- 20. Complexity on each mesh level ` ` n`, ( n` n`−1 ) r`, ( r` r`−1 ) τ` Computing times (s`), ( s` s`−1 ) average min. max. 0 153 94 64 0.6 0.5 0.7 1 2145 (14) 376 (4) 16 7.1 (14) 7 9 2 33153 (15) 1504 (4) 4 253 (36) 246 266 3 525825 (16) 6016 (4) 1 11110 (44) 9860 15507 Here: r` is the number of time steps , τ` is a time step τ` = 6016/r`, #ndofs= n`, average, minimal, and maximal computing times on each level `. The numbers in brackets (column 2 and 3) confirm the theory that the method has order one w.r.t to h and order one w.r.t. the time step τ. 19 / 27
- 21. Rates of the weak and strong convergences (left) Weak (α = 0.94, ζ1 = 3.2) and (right) strong (β = 1.7, ζ2 = 4.8) convergences in log-scale computed for levels 0,1,2,3 (horizontal axis). The QoI is a subdomain integral of c over D9, a domain around point (x,y)9 = (1.65,−0.75). Now the identified convergence rates (red color) can be used to estimate L and all m`. 20 / 27
- 22. Comparison MLMC vs MC ε 0.1 0.05 0.01 ε2 0.01 0.0025 0.0001 MC cost 2.0 · 103 2.8 · 105 3.1 · 108 MLMC cost 6.4 · 101 1.06 · 103 8.9 · 104 required L 2 3 4 m0,m1,m2,m3 44,5,0,0 362,43,3,0 16672,1990,120,4 21 / 27
- 23. Comparison of MC and MLMC for different ε Good news: 1. MLMC (red line) is much faster than MC (blue line) 2. MLMC theory (dashed violet line) fits to the MLMC numerics (red line) 22 / 27
- 24. Conclusion 1. Investigated efficiency of MLMC for Henry problem with uncertain porosity, permeability, and recharge. 2. Uncertainties are modeled by random fields. 3. MLMC could be much faster than MC, 3200 times faster ! 4. The time dependence is challenging. Remarks: 1. Check if MLMC is needed. 2. The optimal number of samples depends on the point (t,x) 3. An advanced MLMC may give better estimates of L and m`. Future work: 1. Consider a more complicated/multiscale/realistic porosity and geometry 2. Incorporate known experimental and measurement data to reduce uncertainties. 23 / 27
- 25. More advanced and realistic computing domain A. Schneider et al., Modeling saltwater intrusion scenarios for a coastal aquifer at the German North Sea, E3S Web of Conferences 54, 00031 (2018) Sandelermöns: 3d hydrogeological model (30x vertically exaggerated) with coarse grid, rivers, pumping wells and recharge map (right). 24 / 27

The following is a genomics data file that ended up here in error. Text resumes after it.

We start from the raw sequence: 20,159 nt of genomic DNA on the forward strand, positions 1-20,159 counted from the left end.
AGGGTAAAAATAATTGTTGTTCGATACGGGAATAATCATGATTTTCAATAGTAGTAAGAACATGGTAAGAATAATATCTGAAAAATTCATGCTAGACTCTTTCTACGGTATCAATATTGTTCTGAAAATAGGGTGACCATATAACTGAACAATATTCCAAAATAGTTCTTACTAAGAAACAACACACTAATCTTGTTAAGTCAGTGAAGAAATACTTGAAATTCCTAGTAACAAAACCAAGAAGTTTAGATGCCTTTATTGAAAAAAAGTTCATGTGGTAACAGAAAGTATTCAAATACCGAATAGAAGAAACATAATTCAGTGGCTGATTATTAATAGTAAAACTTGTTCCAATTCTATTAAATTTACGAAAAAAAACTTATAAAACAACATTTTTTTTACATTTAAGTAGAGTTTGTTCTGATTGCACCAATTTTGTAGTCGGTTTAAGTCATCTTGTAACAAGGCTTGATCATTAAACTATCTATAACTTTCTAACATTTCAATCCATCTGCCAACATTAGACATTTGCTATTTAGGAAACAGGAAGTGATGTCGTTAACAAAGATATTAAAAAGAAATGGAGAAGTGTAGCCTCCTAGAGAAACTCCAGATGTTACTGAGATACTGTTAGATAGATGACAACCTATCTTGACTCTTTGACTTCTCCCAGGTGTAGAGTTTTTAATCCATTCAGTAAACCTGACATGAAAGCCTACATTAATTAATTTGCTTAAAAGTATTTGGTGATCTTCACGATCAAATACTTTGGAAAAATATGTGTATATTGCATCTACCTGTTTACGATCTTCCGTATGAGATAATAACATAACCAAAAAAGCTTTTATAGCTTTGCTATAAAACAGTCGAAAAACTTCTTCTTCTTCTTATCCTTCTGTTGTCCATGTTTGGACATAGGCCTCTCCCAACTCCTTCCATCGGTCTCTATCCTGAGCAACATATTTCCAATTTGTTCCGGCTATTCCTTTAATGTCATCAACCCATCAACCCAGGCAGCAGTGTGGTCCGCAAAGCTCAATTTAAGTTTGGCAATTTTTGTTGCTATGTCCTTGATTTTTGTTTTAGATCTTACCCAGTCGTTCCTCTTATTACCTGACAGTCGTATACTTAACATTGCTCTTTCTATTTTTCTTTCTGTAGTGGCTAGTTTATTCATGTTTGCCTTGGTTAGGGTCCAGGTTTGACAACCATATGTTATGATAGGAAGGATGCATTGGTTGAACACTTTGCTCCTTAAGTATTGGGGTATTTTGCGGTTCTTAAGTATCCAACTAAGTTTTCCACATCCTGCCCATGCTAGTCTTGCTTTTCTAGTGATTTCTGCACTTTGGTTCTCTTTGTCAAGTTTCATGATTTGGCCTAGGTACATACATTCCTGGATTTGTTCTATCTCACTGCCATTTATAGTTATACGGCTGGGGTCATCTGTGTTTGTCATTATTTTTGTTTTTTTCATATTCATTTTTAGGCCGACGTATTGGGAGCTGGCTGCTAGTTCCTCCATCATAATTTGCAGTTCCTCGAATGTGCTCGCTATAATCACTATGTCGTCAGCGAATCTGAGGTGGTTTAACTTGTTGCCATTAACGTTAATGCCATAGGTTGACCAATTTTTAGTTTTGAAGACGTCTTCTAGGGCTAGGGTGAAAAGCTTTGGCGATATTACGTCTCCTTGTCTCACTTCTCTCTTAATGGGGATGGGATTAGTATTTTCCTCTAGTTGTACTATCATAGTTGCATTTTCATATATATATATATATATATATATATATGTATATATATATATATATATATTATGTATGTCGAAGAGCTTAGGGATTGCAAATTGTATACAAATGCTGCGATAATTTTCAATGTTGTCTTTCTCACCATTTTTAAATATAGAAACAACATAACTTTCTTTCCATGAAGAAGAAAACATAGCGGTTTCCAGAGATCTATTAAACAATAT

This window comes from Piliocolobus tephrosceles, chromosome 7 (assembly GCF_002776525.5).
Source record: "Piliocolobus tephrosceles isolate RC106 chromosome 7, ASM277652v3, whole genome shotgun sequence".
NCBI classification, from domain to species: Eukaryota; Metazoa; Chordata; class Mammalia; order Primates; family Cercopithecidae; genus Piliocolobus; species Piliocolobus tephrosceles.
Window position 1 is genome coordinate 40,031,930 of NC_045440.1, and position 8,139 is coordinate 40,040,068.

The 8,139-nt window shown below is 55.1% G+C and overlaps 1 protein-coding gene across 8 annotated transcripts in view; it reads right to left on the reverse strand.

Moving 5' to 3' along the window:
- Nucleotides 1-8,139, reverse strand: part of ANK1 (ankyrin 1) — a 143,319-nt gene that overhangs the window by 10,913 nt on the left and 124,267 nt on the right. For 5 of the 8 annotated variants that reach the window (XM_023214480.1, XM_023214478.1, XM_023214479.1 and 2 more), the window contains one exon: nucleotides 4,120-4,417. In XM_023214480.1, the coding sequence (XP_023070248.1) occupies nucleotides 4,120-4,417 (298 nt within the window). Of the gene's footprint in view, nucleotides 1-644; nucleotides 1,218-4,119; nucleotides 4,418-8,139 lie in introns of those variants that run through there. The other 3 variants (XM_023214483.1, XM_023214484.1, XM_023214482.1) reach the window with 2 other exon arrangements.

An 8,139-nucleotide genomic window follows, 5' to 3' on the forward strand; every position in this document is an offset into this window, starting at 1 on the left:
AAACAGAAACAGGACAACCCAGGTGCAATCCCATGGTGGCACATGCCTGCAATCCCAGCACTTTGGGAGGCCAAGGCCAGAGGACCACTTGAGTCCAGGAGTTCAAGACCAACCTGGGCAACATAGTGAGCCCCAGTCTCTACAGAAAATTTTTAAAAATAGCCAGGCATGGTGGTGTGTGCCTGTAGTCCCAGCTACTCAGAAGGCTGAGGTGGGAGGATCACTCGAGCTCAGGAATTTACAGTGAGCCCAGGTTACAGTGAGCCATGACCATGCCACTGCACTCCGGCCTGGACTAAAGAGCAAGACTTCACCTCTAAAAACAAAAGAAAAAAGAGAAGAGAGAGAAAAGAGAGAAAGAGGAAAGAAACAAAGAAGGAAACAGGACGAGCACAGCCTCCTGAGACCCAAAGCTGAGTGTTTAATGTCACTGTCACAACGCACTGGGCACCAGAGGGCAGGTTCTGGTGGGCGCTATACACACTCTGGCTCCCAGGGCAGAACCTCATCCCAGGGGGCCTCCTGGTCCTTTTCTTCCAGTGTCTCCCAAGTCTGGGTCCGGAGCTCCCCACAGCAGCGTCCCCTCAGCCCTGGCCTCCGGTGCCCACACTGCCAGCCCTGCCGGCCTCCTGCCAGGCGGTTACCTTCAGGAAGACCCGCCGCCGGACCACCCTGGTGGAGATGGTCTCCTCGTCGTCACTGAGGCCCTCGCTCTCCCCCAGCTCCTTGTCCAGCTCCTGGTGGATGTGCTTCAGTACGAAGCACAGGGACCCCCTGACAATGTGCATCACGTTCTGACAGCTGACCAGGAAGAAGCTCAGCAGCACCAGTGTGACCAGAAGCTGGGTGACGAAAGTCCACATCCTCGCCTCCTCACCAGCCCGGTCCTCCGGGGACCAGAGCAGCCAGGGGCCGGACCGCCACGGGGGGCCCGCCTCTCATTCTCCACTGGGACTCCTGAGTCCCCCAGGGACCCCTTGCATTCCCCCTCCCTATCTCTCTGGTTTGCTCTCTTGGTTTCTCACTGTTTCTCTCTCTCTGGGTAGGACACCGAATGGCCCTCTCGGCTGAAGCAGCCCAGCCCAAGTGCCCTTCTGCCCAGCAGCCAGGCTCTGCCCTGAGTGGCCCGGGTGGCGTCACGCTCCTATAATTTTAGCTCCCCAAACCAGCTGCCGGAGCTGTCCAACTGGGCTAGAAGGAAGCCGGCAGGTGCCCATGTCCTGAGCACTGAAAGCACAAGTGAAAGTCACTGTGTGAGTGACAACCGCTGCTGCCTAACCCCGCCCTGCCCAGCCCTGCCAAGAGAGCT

- 26. More advanced and realistic computing domain A. Schneider et al., Modeling saltwater intrusion scenarios for a coastal aquifer at the German North Sea, E3S Web of Conferences 54, 00031 (2018) Situation of the Sandelermöns model area including the wells of the three waterworks and area of saline groundwater. 25 / 27
- 27. Literature 1. A. Litvinenko, D. Logashenko, R. Tempone, E. Vasilyeva, G. Wittum, Uncertainty quantification in coastal aquifers using the multilevel Monte Carlo method, arXiv:2302.07804, 2023 2. A. Litvinenko, D. Logashenko, R. Tempone, G. Wittum, D. Keyes, Propagation of Uncertainties in Density-Driven Flow, In: Bungartz, HJ., Garcke, J., Pflüger, D. (eds) Sparse Grids and Applications - Munich 2018. LNCSE, Vol. 144, pp 121-126, Springer, Cham. https://doi.org/10.1007/978-3-030-81362-8_52023 3. A .Litvinenko, D. Logashenko, R. Tempone, G. Wittum, D. Keyes, Solution of the 3D density-driven groundwater flow problem with uncertain porosity and permeability GEM-International Journal on Geomathematics Vol. 11, pp 1-29, 2020 4. A Litvinenko, AC Yucel, H Bagci, J Oppelstrup, E Michielssen, R Tempone, Computation of electromagnetic fields scattered from objects with uncertain shapes using multilevel Monte Carlo method, IEEE Journal on Multiscale and Multiphysics Computational Techniques, Vol. 4, pp 37-50, 2019. 5. H.G. Matthies, E. Zander, B.V. Rosić, et al. Parameter estimation via conditional expectation: a Bayesian inversion. Adv. Model. and Simul. in Eng. Sci. 3, 24 (2016). https://doi.org/10.1186/s40323-016-0075-7 26 / 27
- 28. Acknowledgments We thank the KAUST HPC support team for assistance with Shaheen II and for the project k1051. This work was supported by the Alexander von Humboldt foundation. 27 / 27